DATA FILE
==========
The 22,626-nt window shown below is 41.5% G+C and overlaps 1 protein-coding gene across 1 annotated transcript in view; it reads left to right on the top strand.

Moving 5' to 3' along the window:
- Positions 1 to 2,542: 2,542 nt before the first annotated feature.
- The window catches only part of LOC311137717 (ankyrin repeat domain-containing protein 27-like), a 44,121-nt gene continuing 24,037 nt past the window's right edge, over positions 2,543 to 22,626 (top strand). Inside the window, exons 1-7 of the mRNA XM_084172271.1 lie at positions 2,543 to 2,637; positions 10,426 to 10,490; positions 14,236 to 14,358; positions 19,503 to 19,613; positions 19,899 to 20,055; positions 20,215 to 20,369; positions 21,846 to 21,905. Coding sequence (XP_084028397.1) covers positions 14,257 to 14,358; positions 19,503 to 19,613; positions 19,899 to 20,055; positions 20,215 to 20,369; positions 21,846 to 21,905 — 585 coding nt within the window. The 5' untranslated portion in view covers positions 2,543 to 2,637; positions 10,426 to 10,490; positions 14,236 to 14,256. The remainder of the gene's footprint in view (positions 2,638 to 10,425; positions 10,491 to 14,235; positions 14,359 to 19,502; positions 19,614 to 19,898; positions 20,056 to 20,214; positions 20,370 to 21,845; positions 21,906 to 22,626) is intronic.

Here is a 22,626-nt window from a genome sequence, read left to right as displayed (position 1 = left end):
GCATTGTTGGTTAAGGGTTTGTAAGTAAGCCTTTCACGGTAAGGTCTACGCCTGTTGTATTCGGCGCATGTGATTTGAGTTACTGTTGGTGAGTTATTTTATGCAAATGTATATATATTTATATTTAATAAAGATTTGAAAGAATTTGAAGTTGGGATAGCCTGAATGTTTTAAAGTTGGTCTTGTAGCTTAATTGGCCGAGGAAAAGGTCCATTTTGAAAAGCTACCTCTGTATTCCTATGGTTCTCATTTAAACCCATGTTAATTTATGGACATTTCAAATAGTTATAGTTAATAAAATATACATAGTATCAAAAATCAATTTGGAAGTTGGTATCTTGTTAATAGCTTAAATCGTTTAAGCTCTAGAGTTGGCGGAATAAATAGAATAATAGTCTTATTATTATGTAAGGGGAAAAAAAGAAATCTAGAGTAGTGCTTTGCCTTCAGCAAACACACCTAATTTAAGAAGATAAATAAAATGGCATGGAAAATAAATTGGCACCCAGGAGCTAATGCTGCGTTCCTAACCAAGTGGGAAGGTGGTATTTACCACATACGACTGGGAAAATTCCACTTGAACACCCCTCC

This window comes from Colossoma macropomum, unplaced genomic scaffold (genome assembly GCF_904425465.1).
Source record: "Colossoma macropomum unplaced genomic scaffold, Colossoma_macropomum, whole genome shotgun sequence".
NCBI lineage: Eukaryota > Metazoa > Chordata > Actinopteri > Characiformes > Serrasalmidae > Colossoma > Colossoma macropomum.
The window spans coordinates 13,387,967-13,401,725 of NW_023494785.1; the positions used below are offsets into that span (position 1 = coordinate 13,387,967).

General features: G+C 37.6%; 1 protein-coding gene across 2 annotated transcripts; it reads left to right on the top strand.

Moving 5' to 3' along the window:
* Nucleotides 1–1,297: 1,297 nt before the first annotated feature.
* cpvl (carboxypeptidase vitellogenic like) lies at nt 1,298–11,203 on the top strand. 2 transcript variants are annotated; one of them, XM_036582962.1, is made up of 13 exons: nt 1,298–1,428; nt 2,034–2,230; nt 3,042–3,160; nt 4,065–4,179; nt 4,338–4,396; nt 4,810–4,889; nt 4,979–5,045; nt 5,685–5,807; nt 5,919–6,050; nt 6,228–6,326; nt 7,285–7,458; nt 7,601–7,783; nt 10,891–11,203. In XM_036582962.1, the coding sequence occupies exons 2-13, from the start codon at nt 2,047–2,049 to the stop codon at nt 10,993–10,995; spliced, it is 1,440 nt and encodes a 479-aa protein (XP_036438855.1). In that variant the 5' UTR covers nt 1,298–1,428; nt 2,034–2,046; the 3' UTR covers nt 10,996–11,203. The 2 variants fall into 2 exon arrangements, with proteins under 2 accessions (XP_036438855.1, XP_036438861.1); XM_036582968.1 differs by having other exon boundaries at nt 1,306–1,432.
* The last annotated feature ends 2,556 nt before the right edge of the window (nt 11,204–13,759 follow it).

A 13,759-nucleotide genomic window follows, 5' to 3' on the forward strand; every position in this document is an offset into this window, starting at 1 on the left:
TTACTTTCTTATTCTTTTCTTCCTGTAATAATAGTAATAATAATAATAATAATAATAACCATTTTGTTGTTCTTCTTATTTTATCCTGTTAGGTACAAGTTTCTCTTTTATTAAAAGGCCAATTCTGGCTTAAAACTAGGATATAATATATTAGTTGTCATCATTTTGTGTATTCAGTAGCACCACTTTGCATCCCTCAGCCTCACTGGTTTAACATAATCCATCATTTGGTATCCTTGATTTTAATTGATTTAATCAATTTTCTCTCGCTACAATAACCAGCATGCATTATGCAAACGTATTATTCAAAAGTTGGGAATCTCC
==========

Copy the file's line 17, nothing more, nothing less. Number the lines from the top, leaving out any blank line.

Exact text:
TTACTTTCTTATTCTTTTCTTCCTGTAATAATAGTAATAATAATAATAATAATAATAACCATTTTGTTGTTCTTCTTATTTTATCCTGTTAGGTACAAGTTTCTCTTTTATTAAAAGGCCAATTCTGGCTTAAAACTAGGATATAATATATTAGTTGTCATCATTTTGTGTATTCAGTAGCACCACTTTGCATCCCTCAGCCTCACTGGTTTAACATAATCCATCATTTGGTATCCTTGATTTTAATTGATTTAATCAATTTTCTCTCGCTACAATAACCAGCATGCATTATGCAAACGTATTATTCAAAAGTTGGGAATCTCC